Use passwords as reminders/mantras. We all have to come up with multiple computer passwords. So annoying. Unless you use them to remind yourself of your literary goals. Some examples: TitleofYourNovel342277, Essayist!*457.

Expect the worst. I don’t expect the world to move out of the way so I can write uninterrupted. I realize stuff happens. Good stuff and bad stuff. We’re not isolated machines. We’re real people living real lives. One day the cat throws up on the rug, requiring a trip to the vet. Another day a spouse wants to have “a talk.” Or an out-of-town relative shows up unannounced at the front door. Some days it may seem as if life is a sinister novel plotted to prevent you from writing.

The solution isn’t to move to a desert island. The solution is to bounce back. Be resilient. Laugh. Cry. Fail up. (To “fail up” means to try and fail, over and over again, until you get what you want.)

Lighten up: Figure out what you enjoy about writing and use it to your advantage. If you like to write in noisy coffee shops, go for it. If you like to write alone in your car or late at night when the rest of the household is asleep, do that.

Remember that writing matters. Don’t forget that writers have value. They add to society and culture. Don’t hide your gift. Bring it out. You’ll benefit from doing so and so will the rest of the world.

Own it. Whatever you write, stand firm. Readers don’t want hesitant. They don’t buy confused. They’re attracted to writers who convey a sense of calm confidence without being obnoxious. In short, be yourself.

Write first thing in the morning. If time goes by and you’re not completing your writing tasks, try doing them first thing in the morning before the rest of the world presses in.

Reward yourself. Creating a new habit is hardest at the beginning, so reward yourself for each completed task. Choose healthy, affordable rewards: a special cup of coffee, an issue of a favorite magazine, or a walk through a park with a friend.

Writing strong leads: How to hook the reader

Writing strong leads: How to hook the reader(What follows is an excerpt from material presented in the Journalism for Freelance Writers class.)

Do you read every article in a newspaper or magazine you happen to pick up? Probably not. If you’re like most readers, you focus on the articles that hook you and pull you in.

In journalism, the term “lead” refers to the opening of an article. Also called the “hook,” or “grabber,” the lead is in many ways the most important part of an article. It also can be the most difficult to write because it requires the reporter to summarize the content of the article in a way that conveys its tone while enticing the reader.

Leads come in various types, including anecdotal leads, which include a story to illustrate a point, and delayed-suspense leads, which withhold information until later. Whatever the type, effective leads have three traits in common: brevity, clarity and relevancy.

Finding the lead can be the most difficult and time-consuming aspect of writing an article but once nailed down it makes writing the article simpler. In that sense, the lead functions like an outline. Once you determine the opening, the article falls into place.

Journalism for Freelance Writers

Dates: Saturdays, Sept. 27-Dec. 6, 2014. No class Nov. 29.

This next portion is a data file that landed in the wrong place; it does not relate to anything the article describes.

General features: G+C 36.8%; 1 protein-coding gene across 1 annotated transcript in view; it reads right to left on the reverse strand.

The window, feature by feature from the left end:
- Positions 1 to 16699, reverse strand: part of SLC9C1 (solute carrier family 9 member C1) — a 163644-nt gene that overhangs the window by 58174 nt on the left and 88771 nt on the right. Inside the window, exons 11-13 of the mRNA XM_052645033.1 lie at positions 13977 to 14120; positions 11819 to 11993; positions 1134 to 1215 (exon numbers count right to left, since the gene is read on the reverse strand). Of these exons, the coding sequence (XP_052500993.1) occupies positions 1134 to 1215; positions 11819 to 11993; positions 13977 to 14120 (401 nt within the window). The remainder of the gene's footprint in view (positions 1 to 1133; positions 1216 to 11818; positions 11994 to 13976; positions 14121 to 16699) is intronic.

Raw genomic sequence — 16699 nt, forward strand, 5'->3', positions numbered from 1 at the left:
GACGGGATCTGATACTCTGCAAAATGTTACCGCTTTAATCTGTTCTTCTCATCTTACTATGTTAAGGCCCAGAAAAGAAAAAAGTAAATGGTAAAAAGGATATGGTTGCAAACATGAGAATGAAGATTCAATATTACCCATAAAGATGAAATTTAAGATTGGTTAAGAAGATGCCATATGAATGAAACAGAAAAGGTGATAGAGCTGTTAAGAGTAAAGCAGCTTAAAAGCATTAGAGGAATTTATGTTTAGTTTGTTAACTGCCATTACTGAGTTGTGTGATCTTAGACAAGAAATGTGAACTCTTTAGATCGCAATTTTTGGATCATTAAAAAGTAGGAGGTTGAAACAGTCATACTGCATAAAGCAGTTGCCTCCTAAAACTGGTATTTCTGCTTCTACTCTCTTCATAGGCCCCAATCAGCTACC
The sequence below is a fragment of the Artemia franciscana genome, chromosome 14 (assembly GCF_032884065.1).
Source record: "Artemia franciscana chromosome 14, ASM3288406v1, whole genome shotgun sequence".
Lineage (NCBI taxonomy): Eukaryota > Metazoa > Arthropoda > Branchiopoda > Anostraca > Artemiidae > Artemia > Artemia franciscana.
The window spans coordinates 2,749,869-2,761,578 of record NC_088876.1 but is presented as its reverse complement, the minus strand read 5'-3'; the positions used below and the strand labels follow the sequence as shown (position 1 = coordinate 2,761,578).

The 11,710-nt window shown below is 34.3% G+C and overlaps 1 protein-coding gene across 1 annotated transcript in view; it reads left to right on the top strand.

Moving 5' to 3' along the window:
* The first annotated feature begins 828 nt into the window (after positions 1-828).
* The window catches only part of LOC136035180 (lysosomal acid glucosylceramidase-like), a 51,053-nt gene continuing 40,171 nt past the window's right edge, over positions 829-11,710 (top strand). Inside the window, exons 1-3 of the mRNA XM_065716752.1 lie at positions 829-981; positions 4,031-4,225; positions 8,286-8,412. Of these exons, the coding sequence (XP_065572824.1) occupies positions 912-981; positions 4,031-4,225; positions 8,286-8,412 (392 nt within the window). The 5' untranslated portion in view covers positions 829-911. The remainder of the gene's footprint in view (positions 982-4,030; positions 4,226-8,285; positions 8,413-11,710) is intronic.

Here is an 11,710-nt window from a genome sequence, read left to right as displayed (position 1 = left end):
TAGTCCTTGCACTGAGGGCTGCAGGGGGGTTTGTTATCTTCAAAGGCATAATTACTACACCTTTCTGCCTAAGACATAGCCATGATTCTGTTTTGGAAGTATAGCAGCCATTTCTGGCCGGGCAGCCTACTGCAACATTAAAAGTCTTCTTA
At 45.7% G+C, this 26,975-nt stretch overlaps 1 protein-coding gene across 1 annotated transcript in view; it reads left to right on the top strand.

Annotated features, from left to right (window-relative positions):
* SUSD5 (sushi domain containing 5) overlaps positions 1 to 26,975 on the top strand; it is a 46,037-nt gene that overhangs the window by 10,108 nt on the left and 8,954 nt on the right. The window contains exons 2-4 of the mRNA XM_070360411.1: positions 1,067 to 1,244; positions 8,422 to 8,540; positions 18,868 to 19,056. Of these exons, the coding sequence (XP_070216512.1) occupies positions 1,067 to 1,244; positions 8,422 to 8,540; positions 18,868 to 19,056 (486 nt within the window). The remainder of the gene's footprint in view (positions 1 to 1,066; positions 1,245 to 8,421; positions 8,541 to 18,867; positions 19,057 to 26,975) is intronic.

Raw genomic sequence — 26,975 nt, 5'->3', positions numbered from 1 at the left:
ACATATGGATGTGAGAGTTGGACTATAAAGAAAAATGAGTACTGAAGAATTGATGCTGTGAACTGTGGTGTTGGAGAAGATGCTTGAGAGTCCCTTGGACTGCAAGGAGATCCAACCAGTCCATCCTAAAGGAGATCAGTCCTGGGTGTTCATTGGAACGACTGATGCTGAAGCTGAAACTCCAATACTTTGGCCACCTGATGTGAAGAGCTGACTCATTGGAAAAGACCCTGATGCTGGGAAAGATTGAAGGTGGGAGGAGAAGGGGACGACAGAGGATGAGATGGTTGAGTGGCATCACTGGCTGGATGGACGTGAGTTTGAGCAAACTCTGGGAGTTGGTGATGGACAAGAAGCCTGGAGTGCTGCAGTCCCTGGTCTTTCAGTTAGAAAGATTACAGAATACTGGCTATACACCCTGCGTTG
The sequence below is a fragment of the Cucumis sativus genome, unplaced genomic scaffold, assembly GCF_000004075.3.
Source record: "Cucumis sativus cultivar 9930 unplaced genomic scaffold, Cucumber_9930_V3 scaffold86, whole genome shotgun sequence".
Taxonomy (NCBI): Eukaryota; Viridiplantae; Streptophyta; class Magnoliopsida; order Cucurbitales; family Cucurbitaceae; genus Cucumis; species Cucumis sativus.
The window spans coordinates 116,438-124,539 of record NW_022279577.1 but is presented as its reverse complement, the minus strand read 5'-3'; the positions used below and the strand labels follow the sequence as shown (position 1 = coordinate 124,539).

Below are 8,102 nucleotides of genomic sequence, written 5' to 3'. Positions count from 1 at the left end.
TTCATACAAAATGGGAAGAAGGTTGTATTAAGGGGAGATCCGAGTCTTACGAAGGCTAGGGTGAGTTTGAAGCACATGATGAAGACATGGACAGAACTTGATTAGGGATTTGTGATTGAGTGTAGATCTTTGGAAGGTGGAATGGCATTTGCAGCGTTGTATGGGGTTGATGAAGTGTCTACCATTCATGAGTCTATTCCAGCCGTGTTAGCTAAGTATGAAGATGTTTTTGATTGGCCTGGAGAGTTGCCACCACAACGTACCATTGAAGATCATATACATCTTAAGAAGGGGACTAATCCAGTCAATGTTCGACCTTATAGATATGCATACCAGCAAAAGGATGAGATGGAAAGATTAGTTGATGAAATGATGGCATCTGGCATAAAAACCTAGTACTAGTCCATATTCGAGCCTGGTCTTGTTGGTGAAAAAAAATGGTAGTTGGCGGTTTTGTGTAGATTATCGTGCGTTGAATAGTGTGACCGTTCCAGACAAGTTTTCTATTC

Time: 2-4 p.m.

Cost: $200/10 weeks

Limited to 5 students

Location: Hollywood district of Northeast Portland, Oregon. Exact location provided upon registration.

Learn the skills professional reporters use to write features, human-interest articles and small-business profiles. Become the freelance writer every editor wants to work with. Learn the dos and don’ts of the publishing world. By the end of the class you’ll have completed one feature article that is 650-800 words in length. Along the way, you’ll learn how to:

  • Find article ideas
  • Carry out research
  • Prepare for and conduct interviews
  • Write leads
  • Organize, draft, revise and polish articles
  • Handle quotes and attributions
  • Meet deadlines and word counts
  • Copyedit and fact check
  • Write headlines, captions and photo credits
  • Apply AP and Chicago style
  • Take photos
  • Work with editors
  • Follow journalist ethics and values
  • Fulfill journalistic responsibilities

To register: Mail payment to Nancy Woods, P.O. Box 18032, Portland, OR 97218. To pay by credit card call (503) 288-2469.For more information: wordpics@aracnet.com or (503) 288-2469.

83 excuses for not writing

83 excuses for not writing

By Daphne Gray-Grant

Many of our excuses for not writing might sound convincing, if we don’t think about them too much. But when it comes right down to it, the only person we’re hurting is ourselves. Check out this list and see if any of these excuses for not writing are ones you’ve ever used.

  1. I’m too tired.
  2. My back hurts.
  3. I have to have the extended family over for dinner.
  4. My kids need help with their homework.
  5. I have tickets to a concert/play tonight.
  6. My fulltime job keeps me too busy.
  7. My boss needs a big report done by Friday.
  8. My volunteer job takes up too much time.
  9. I’m too hungry.
  10. No one helps me with the housework.
  11. I have to look after a sick family member.
  12. I keep getting interrupted by other people.
  13. It’s too noisy.
  14. My mind goes blank whenever I sit in front of the computer.
  15. I have too many social engagements.
  16. I don’t know what to write about.
  17. I don’t have enough big blocks of time for writing.
  18. I need to call my mom back.
  19. I don’t feel like writing.
  20. I haven’t checked Facebook in the last 30 minutes.